Combining this system with the "smashed filter" technique, we hope to create an efficient IR gas sensor. We performed
Matlab simulations to evaluate the effectiveness of the smashed filter for gas tracing.
The theory of compressive sensing (CS) enables the reconstruction of a sparse or compressible
image or signal from a small set of linear, non-adaptive (even random) projections. However, in
many applications, including object and target recognition, we are ultimately interested in making
a decision about an image rather than computing a reconstruction. We propose here a framework
for compressive classification that operates directly on the compressive measurements without first
reconstructing the image. We dub the resulting dimensionally reduced matched filter the smashed
filter. The first part of the theory maps traditional maximum likelihood hypothesis testing into the
compressive domain; we find that the number of measurements required for a given classification
performance level does not depend on the sparsity or compressibility of the images but only on
the noise level. The second part of the theory applies the generalized maximum likelihood method
to deal with unknown transformations such as the translation, scale, or viewing angle of a target
object. We exploit the fact the set of transformed images forms a low-dimensional, nonlinear
manifold in the high-dimensional image space. We find that the number of measurements required
for a given classification performance level grows linearly in the dimensionality of the manifold but
only logarithmically in the number of pixels/samples and image classes. Using both simulations
and measurements from a new single-pixel compressive camera, we demonstrate the effectiveness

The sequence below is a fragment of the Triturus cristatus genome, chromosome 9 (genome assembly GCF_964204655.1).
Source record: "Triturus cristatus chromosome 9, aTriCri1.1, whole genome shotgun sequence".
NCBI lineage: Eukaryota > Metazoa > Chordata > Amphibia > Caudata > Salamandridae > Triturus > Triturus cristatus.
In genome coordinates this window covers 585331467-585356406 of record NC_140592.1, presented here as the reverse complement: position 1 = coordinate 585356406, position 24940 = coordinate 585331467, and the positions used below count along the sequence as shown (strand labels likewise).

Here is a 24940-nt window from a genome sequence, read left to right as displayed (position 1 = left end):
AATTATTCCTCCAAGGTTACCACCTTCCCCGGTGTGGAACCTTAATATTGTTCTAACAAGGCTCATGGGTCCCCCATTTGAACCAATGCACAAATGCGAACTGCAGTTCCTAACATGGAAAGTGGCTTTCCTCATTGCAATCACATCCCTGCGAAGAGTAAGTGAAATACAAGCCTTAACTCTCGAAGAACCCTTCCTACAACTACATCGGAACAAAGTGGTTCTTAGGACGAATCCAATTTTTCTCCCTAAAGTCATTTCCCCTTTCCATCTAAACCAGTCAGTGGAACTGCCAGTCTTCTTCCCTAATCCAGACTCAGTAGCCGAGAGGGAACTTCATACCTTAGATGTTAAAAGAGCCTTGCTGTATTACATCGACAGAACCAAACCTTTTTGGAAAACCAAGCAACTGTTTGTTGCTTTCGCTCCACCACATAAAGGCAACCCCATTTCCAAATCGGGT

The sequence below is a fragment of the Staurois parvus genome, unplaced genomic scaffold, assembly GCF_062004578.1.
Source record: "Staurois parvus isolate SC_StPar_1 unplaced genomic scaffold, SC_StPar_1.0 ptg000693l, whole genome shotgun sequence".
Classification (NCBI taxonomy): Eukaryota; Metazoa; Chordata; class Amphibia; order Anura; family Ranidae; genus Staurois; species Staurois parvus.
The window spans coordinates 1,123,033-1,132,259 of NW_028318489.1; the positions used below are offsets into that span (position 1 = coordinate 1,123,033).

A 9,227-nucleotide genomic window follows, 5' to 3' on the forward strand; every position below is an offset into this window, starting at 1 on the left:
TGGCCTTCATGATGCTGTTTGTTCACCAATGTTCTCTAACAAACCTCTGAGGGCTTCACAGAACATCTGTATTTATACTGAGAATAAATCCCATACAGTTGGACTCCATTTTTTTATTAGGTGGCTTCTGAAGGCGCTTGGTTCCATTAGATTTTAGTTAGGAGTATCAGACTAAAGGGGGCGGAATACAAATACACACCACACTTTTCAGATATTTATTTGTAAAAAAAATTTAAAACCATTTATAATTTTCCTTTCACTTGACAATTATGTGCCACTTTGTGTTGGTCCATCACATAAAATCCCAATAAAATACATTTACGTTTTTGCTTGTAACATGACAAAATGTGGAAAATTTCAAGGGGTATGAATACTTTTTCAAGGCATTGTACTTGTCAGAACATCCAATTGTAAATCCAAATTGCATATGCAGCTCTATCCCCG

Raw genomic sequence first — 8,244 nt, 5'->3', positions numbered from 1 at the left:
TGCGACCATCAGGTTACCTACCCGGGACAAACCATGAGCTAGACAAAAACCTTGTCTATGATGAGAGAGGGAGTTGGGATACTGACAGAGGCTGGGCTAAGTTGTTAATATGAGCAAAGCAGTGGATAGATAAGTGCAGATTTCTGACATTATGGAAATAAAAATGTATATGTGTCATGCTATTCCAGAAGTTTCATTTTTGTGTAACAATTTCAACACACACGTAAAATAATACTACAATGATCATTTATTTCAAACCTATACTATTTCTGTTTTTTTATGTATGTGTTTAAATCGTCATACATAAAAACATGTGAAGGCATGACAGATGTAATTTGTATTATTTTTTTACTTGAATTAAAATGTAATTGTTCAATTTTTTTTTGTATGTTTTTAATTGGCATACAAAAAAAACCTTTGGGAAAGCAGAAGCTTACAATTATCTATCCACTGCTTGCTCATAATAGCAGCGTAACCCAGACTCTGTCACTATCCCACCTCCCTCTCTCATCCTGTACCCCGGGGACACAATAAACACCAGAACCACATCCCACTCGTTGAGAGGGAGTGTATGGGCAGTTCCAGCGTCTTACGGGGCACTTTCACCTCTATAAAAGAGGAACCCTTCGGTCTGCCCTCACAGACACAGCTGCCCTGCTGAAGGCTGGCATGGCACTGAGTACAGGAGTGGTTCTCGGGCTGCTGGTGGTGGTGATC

of the smashed filter for target classification using very few measurements.
Compressive Sensing is an emerging field based on the revelation that a small number of linear projections of a compressible signal contain enough information for reconstruction and processing. It has many promising implications and enables the design of new kinds of Compressive Imaging systems and cameras. In this paper, we develop a new camera architecture that employs a digital micromirror array to perform optical calculations of linear projections of an image onto pseudorandom binary patterns. Its hallmarks include the ability to obtain an image with a single detection element while sampling the image fewer times than the number of pixels. Other attractive properties include its universality, robustness, scalability, progressivity, and computational asymmetry. The most intriguing feature of the system is that, since it relies on a single photon detector, it can be adapted to image at wavelengths that are currently impossible with conventional CCD and CMOS imagers.
We have succeeded in adsorbing individual C60 molecules onto the tunneling region of an STM tip. The individual tip- adsorbed molecules are imaged by scanning the fullerene- adsorbed tip over a defect covered graphite surface. The nanometer-size defects serve as a surface tip array which 'inverse images' the molecules adsorbed to the tip when the surface is scanned. These tips were subsequently used to observe threefold symmetric electron scattering from point defects on a graphite surface, an effect that could not be observed using bare metal tips. Functionalizing an STM tip with an appropriate molecule adsorbate alters the density of states near the Fermi level of the tip and changes its imaging characteristics.